Verizon rolls out its 5G network nationwide

David Matthews

Posts: 426   +82
Staff member
Bottom line: Verizon announced that it was lighting up its nationwide 5G network. However, customers may not be able to get the full performance of the network depending on factors such as location and tower congestion.

During it's "Hi, Speed" virtual announcements, Apple brought on Verizon CEO Hans Vestberg to tout how fast the iPhone 12 and 12 Pro 5G speeds would be. Vestberg also announced that Verizon was finally rolling out its 5G network nationwide. However, the speeds may not necessarily be "5G."

Before we get to that, let's just go over what Verizon is doing first. According the announcement, the company is deploying its "5G Ultra Wideband" service to 19 additional U.S. cities and six airports. This is built on the millimeter wave 5G that has admittedly blazing speeds but spotty coverage due to how high the frequency is. Verizon is also rolling out what it calls "5G Nationwide," which uses the older 4G towers.

To go a bit deeper, Verizon uses a technology called "dynamic spectrum sharing (DSS)" that effectively creates 4G/5G hybrid systems. Some of the cell tower spectrum capacity is shifted to 4G or 5G depending on the demand. This means that some percentage of customers will get 4G while another percentage will get 5G. This also allows carriers like Verizon and AT&T (who also uses DSS) to save a bit of money on constructing new cell sites for 5G by simply reusing 4G towers and technology.

Verizon was one of the first American carriers to offer true 5G speeds. The company completed its goal of lighting up 35 cities with millimeter wave 5G by the middle of 2020. Today's announcement ups the number to 54 cities. That said, getting those gigabit download speeds still depends on location and even what direction you're standing in. By comparison, T-Mobile's 5G network is largely using low and mid-band frequencies in order to achieve a greater coverage footprint.

On the plus side, Apple's new iPhones have support for all of the low, mid, and high band 5G frequencies. However, carriers still have to prove why the average person should care about 5G right now.

Permalink to story.

 

redhat

Posts: 148   +185
Lets assume 5G is now established worldwide, what about data limit and prices. I mean with such high speed it is just a mater of minute to exceed your data limit which is I believe what make some companies happy.
 

drjekelmrhyde

Posts: 373   +132
This means that some percentage of customers will get 4G while another percentage will get 5G.

Yeap. I noticed this on At&t. I tested my speed by my house and the speed by my aunt's. I get boinked down to 4G speeds at home since this neighborhood has more people using 5G device, while my aunt's neighborhood I get "real 5G" since it's not as many 5G devices.
 

Lounds

Posts: 763   +674
5G will be in cities but due to its short range, not many places outside of cities will have signal.
 

p51d007

Posts: 2,686   +2,023
4G LTE is FAST ENOUGH. What the heck is everyone going to do with the super duper high speed? Download ISO files?
 

Rdmetz

Posts: 188   +76
Lets assume 5G is now established worldwide, what about data limit and prices. I mean with such high speed it is just a mater of minute to exceed your data limit which is I believe what make some companies happy.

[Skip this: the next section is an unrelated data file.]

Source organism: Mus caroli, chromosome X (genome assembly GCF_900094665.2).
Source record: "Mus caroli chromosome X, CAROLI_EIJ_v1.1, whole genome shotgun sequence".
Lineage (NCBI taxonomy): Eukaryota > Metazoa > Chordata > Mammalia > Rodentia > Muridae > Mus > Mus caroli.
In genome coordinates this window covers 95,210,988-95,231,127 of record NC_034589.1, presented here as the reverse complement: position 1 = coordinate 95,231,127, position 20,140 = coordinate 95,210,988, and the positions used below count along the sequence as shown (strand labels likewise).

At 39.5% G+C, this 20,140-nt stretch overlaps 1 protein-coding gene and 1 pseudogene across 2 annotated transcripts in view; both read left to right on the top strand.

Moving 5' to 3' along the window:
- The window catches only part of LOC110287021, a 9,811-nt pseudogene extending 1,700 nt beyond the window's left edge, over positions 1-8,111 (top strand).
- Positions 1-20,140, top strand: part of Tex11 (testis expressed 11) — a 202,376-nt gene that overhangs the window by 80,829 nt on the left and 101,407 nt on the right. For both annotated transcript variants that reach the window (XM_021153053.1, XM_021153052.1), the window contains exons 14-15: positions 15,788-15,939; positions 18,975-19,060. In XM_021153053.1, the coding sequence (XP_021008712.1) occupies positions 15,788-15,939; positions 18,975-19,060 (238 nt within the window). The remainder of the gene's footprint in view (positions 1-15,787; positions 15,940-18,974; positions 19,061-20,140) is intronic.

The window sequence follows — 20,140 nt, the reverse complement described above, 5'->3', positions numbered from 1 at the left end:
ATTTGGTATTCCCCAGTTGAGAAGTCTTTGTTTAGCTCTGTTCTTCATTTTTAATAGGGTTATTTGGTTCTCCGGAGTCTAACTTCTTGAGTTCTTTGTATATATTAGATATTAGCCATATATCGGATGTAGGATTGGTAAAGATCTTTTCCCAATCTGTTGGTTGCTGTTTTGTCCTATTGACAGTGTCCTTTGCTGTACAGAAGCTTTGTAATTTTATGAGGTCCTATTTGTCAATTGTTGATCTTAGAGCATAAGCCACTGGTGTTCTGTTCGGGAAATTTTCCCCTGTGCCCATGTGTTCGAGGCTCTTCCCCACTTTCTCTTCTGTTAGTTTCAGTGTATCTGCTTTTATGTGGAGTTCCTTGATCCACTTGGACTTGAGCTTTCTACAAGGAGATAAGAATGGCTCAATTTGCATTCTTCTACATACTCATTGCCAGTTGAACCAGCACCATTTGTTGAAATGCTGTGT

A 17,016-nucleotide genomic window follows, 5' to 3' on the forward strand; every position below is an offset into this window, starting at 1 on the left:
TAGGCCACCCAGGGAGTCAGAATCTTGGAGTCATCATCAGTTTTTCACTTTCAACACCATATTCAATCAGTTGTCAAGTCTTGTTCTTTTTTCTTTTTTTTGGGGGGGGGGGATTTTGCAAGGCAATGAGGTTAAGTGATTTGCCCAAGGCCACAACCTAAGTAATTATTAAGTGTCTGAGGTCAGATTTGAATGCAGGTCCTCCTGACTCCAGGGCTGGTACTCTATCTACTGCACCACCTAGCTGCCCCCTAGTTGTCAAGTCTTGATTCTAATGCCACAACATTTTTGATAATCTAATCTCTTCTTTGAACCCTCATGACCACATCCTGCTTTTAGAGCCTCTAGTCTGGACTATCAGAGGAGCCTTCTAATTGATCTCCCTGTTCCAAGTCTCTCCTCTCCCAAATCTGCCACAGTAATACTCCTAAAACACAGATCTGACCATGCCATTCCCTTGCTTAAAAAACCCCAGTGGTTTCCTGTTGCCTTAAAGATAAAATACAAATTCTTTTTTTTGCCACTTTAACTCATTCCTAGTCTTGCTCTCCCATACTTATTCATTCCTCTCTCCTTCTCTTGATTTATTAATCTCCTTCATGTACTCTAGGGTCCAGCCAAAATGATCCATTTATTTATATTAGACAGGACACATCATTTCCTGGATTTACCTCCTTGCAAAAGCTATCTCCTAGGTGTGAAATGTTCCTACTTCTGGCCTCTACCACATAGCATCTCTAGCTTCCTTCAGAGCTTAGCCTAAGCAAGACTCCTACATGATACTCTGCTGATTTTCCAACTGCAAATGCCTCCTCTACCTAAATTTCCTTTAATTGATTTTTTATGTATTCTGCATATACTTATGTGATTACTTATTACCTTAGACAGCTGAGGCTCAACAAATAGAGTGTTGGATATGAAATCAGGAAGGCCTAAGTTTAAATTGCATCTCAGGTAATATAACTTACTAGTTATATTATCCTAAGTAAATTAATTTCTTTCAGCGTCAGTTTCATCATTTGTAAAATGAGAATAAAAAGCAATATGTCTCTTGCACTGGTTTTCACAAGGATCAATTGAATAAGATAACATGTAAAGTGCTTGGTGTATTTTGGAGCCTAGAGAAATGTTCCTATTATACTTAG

You're ability to blast through your data caps in seconds doesn't really matter it's not measured in speed but in amount of data so just cause you're youtube video startd playback faster or you don't experience buffering or the websites you pull up are instant instead of taking 2-10 seconds to load.

The speed benefit won't instantly make your usage go skyrocketing.

Not unless you're just literally trying to flood the maximum bandwidth down the "pipes" constantly for this exact purpose.
 
You're ability to blast through your data caps in seconds doesn't really matter it's not measured in speed but in amount of data so just cause you're youtube video startd playback faster or you don't experience buffering or the websites you pull up are instant instead of taking 2-10 seconds to load.

The speed benefit won't instantly make your usage go skyrocketing.

Not unless you're just literally trying to flood the maximum bandwidth down the "pipes" constantly for this exact purpose.
Bandwidth is the measurement of quantity, not necessarily "speed". With higher bandwidth you get to "move more" bytes in a time unit. When you're streaming video in youtube and you're bandwidth constricted you will usually get a lower quality version. The "buffering" and faster response times are a function of latency, which is an extremely complicated measure, but ultimately the information/content won't move faster that the speed of light, so, you'll get to the point where improving your bandwidth won't translate to "immediateness".

The bandwidth limitation is something that helps you with the data caps. You're paying for X speed up to Y amount of bytes and that would take you, say, 48h to consume (how long would it take you to burn 8GB @20Mbps?). If you improve one variable but not the other, the relation becomes unappealing for the buyer. Why would I want to improve my speed to the point that I can blow my month worth of traffic in 10 minutes (if I go wild)? What would I do the other 29 days, 23h and 50 minutes of that month? For your ISP bandwidth is cheaper than throughput, that's why the data caps exist in the first place: they can't accommodate "all their clients" using the network all the time at full bandwidth, so deterrents needs to be implemented (aka data caps).